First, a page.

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I have the following regexp for validating Windows usernames in a PowerShell script.

$fqusername -imatch '^\w+[\\]\w+$'

This works fine in my own environment, but I am planning on releasing it for wider use, and want to make sure it validates correctly for others.

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You do not need to put \\ inside a character group. – Fred Mar 19 '15 at 13:41
up vote 3 down vote accepted

Well, not quite. You're going to miss somethings.

Domain Part:

\w+ matches on word characters. which is ok, until the person doesn't use the NETBIOS name but uses the domain name (fully supported) so that would match STACKOVERFLOW\Zypher ... but not STACKOVERFLOW.COM\Zypher because the . will throw off the matching.

The User Part:

while Goyuix has stated what characters are not allowed. What that says implicetly is that ALL OTHER characters ARE allowed. A really common example of this is the - characters. So just using the dash as an example STACKOVERFLOW\Zypher-SO would not match.

Also <user>@<domain> is a valid notation for a user account as well.

What are you trying to accomplish, there may be a better way than regex.

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The PowerShell script I have written requires a username, which is then used to delete alerts in Sharepoint for that user. Sharepoint uses the DOMAIN\username notation. The check is just for a string of the correct format - since it takes a little while to process the script on a large Sharepoint install I want to check the syntax at least is correct otherwise it takes 10 - 30 seconds to find out you made a typo. – dunxd Dec 22 '10 at 15:36
@dunxd hmm why not do a quick ldap/ADSI query against the domain for the existence of that user? – Zypher Dec 22 '10 at 15:41
It wouldn't be quick for me :-), plus I want to make this script available more widely - wouldn't that require hard coding some stuff into the script or require additional parameters? If you know this is super simple and can tell me off the top of your head how to do it, that would be most appreciated. – dunxd Dec 22 '10 at 15:45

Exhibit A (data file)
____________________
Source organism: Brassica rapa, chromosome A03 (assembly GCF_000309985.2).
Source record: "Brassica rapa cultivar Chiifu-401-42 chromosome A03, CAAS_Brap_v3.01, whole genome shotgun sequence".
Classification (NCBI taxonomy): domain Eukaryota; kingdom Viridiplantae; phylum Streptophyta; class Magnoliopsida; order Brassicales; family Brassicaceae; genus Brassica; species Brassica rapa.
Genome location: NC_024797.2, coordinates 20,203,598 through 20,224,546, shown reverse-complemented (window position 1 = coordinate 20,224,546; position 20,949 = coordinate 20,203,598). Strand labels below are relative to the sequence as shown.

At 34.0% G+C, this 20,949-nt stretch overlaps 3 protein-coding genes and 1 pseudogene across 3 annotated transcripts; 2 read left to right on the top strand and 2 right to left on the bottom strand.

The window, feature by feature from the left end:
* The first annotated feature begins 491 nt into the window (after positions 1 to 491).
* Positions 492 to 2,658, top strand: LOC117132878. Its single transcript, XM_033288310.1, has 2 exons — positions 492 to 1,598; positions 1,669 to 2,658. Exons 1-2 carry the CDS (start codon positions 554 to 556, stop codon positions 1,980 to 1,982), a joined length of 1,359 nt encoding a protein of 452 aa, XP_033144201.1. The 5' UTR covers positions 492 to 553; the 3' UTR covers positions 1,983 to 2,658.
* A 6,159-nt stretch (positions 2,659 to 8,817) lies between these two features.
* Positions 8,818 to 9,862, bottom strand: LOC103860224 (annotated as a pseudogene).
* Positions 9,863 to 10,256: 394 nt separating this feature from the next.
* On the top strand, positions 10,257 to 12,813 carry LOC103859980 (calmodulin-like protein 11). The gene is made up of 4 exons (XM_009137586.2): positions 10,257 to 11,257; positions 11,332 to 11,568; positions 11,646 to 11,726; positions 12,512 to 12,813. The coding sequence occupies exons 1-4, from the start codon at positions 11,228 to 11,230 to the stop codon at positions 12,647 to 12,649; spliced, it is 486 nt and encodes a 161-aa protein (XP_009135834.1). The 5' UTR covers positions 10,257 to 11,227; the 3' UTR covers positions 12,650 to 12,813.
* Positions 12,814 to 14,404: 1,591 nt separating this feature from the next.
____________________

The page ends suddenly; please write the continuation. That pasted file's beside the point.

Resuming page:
@dunxd ... hmm should be something like [ADSI]NT://<domain>/<username – Zypher Dec 22 '10 at 16:30

You will probably be fine with that, though there are a couple of things to be aware of:

First, according to this TechNet article, the following is a list of characters that are not allowed in a username. Here it is in PowerShell:

'( ; : " <> * + = \\ | ? , )' -imatch '\w'

It returns false, so your \w should be fine.

Second, as a possible improvement, you might consider wrapping the \w in parenthesis to enable grouping and easy extraction of the domain or username portion of the match. Note: It will (very slightly) slow down the matching and use (very slightly) more memory.

Third, according to MS KB Article 938447 certain characters are treated as equal in user names / objects. A quick test shows PowerShell correctly matching that the mentioned characters with an umlaut match your regex, so be careful if you are using it to create accounts that the account may still fail in strange cases.

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